Hair Loss Can Be a Sign of Increased Stroke Risk

Patchy hair loss is a clue that you could potentially have an increased risk of stroke. A research study done in Taiwan showed a potential association between a condition called alopecia areata and stroke. In this study, individuals with alopecia areata had almost twice the risk of stroke when compared to people who did not have the condition.

Alopecia areata is very different from the usual hair loss patterns and is also much less common than the more prevalent types of hair loss. The hallmark of alopecia areata is bald spots and uneven hair loss.

It does not at all look like the usual male pattern baldness or a receding hairline that some men begin to experience as early as their twenties. Similarly, most women experience some degree of thinning hair, usually starting in the late thirties or early forties, but typically occurring gradually and distributed all over the head.

Brush full of hair
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How to Know If You Have Alopecia Areata

Alopecia means hair loss and areata describes the fact that it occurs in certain concentrated areas. This condition produces sudden bald areas and typically affects young people beginning in their twenties, generally continuing in spurts throughout life. Alopecia areata’s signature small, patchy bald spots can make you self-conscious from a cosmetic standpoint. Usually, the hair grows back, but it might be a slightly different texture, and hair loss can occur again later in the same spots or in different spots.

Stress can cause alopecia areata to act up. It also turns out that, for some people, medical problems such as autoimmune disease and thyroid disease can be responsible for exacerbations of alopecia areata. Patchy hair loss can also result from harsh chemical hair or scalp treatments, so alopecia areata doesn't always mean that you have a medical condition causing your hair loss.

It is important to get a professional medical evaluation to determine the cause, even if you can effectively take care of the cosmetic issues on your own or with the help of your hair stylist.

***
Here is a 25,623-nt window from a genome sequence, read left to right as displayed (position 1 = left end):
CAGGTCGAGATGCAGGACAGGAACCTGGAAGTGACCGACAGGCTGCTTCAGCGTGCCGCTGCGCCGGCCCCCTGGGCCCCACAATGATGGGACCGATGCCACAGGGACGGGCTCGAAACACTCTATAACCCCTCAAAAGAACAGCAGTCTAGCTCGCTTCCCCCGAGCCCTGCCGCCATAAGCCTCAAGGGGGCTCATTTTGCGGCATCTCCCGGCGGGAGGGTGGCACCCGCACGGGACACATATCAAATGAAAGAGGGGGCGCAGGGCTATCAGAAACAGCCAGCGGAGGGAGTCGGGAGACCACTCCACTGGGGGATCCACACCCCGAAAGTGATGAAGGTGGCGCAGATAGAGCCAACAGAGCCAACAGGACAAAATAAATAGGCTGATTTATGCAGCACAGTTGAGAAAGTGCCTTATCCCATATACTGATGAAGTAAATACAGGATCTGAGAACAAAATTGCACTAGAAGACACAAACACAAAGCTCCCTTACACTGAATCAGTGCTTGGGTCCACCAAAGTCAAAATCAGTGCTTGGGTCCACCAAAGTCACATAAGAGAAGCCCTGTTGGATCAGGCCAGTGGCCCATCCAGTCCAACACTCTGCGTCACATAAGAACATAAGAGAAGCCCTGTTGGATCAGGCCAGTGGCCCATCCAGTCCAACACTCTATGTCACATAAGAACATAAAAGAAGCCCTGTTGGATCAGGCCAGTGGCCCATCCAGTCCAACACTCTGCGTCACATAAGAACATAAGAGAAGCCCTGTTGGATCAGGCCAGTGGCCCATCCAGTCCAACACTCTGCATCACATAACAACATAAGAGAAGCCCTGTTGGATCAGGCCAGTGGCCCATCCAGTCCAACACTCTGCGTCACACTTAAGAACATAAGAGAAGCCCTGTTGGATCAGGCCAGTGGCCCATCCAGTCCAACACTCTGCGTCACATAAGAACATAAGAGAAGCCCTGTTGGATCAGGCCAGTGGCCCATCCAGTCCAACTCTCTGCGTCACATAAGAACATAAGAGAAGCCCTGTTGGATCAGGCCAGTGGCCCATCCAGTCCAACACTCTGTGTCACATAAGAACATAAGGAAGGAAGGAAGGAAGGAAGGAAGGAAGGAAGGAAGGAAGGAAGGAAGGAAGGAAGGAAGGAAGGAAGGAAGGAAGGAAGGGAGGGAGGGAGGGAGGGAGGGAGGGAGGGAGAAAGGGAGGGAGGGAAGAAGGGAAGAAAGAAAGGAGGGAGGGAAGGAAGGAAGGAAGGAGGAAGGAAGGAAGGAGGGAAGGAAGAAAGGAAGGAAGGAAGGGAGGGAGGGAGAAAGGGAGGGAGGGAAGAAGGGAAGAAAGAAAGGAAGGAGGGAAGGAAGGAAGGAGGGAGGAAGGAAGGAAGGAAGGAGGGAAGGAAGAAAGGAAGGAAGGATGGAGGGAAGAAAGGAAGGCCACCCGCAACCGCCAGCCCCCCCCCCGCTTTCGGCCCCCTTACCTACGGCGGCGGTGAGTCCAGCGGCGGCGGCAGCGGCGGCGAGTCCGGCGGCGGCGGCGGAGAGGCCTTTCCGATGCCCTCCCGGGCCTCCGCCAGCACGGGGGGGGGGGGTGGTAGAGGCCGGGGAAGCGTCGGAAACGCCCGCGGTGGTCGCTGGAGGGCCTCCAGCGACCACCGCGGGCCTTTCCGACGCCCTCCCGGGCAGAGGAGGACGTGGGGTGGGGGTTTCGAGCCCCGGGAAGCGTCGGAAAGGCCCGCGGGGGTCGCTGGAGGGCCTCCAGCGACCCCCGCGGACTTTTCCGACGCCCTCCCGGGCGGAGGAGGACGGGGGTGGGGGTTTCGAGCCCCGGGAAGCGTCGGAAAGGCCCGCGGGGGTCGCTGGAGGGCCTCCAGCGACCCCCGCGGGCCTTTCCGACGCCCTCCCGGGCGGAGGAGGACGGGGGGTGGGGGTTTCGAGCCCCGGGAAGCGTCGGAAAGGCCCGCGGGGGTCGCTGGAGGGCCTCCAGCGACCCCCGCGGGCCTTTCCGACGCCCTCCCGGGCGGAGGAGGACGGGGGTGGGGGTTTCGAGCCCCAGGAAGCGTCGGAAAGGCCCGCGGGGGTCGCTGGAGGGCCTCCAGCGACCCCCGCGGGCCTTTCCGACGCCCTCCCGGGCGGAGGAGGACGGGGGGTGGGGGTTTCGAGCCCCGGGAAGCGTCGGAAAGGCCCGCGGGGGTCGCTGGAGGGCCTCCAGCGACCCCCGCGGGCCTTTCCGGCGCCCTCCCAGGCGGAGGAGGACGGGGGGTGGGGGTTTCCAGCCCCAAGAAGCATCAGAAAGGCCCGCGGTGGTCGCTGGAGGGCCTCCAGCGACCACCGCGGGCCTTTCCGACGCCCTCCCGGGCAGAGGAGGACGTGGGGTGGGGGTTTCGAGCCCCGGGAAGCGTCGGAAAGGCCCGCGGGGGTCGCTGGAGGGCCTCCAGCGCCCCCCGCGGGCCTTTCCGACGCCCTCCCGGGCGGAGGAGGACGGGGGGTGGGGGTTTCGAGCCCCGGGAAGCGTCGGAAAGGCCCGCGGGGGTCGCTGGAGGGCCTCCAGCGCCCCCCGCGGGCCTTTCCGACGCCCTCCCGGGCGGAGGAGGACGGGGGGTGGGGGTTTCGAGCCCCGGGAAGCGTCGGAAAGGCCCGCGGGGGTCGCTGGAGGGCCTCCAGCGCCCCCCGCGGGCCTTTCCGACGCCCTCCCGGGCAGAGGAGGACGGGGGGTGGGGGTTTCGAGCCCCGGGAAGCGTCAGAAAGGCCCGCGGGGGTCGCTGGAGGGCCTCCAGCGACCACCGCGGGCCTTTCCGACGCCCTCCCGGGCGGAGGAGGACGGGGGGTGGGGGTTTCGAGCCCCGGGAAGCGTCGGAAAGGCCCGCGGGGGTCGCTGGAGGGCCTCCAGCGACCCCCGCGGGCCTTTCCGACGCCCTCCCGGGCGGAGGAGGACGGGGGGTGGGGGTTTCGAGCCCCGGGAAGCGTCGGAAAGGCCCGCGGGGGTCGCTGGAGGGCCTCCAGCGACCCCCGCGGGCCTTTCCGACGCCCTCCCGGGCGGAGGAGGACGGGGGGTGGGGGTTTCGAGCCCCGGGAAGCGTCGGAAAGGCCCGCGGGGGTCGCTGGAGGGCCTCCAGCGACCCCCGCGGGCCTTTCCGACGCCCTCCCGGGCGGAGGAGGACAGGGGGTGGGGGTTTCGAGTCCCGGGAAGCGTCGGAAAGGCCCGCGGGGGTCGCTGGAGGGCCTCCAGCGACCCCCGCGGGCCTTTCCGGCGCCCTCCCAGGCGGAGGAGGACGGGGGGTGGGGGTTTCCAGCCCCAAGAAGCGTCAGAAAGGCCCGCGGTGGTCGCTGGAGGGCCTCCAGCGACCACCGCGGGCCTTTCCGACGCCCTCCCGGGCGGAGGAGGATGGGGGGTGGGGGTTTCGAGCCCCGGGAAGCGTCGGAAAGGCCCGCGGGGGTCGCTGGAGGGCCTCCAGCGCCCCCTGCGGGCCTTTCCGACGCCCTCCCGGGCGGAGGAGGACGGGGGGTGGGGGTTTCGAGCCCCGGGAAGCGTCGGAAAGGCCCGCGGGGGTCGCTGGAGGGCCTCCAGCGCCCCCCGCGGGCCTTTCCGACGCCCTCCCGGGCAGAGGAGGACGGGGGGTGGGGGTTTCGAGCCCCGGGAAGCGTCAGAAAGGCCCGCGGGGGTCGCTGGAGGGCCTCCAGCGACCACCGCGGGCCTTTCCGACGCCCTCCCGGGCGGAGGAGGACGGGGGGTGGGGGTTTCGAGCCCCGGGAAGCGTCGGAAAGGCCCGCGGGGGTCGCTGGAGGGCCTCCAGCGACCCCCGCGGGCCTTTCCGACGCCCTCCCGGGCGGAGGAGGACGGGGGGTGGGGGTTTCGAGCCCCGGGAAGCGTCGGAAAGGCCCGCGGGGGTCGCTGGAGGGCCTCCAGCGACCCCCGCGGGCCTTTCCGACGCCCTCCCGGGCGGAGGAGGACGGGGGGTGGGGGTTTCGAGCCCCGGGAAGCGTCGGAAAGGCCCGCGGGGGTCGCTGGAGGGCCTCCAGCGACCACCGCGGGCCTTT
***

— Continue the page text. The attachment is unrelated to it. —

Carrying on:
Male pattern baldness is normally gradual and causes either a circular area of thinning hair at the crown of the scalp and/or a receding hairline at the forehead. Women's hair loss generally produces slowly thinning hair all around the scalp as a result of hair falling out or breaking. Thinning hair in women can be stressful and often limits your hairstyle options, but it is not the same as alopecia areata and it is not associated with increased stroke risk.

The Hair Loss and Stroke Link

Alopecia areata can be associated with other autoimmune diseases as well as thyroid disorders. These same conditions are also known to produce serious alterations in the body's regular physiologic functions and can potentially set the stage for a stroke.

Autoimmune conditions are disorders in which the body’s immune system attacks the body itself. This self-attack can manifest in a number of different ways, whether by attacking hair follicles and producing alopecia areata, or by causing stickiness of blood cells and clot formation, or inflammation of blood vessels in the brain leading to strokes.

How to Lower Your Stroke Risk If You Are Losing Hair

There are a number of effective steps you can take to reduce your risk of stroke if you have alopecia areata. First of all, you should get checked out for the main stroke risk factors, including hypertension, diabetes, heart disease, and high cholesterol.

Secondly, because an autoimmune disease can be associated with alopecia areata, your healthcare provider will probably evaluate you for common indicators of autoimmune disease or thyroid disease, depending on whether you have other symptoms of either disorder. If it turns out that your medical examination or blood tests uncover any abnormalities, there are treatments to manage your underlying problem.

Overall, this possible link between alopecia areata and stroke isn’t a reason for alarm, since these findings still need to be confirmed by further studies. Make sure that you see your healthcare provider regularly for routine physicals so that you can stay healthy for the long run.

2 Sources
Verywell Health uses only high-quality sources, including peer-reviewed studies, to support the facts within our articles. Read our editorial process to learn more about how we fact-check and keep our content accurate, reliable, and trustworthy.
  1. Kang JH, Lin HC, Kao S, Tsai MC, Chung SD. Alopecia areata increases the risk of stroke: A 3-year follow-up studySci Rep. 2015;5:11718. doi:10.1038/srep11718

  2. American Academy of Dermatology Association. Hair loss types: Alopecia areata overview.

Additional Reading

By Heidi Moawad, MD
Heidi Moawad is a neurologist and expert in the field of brain health and neurological disorders. Dr. Moawad regularly writes and edits health and career content for medical books and publications.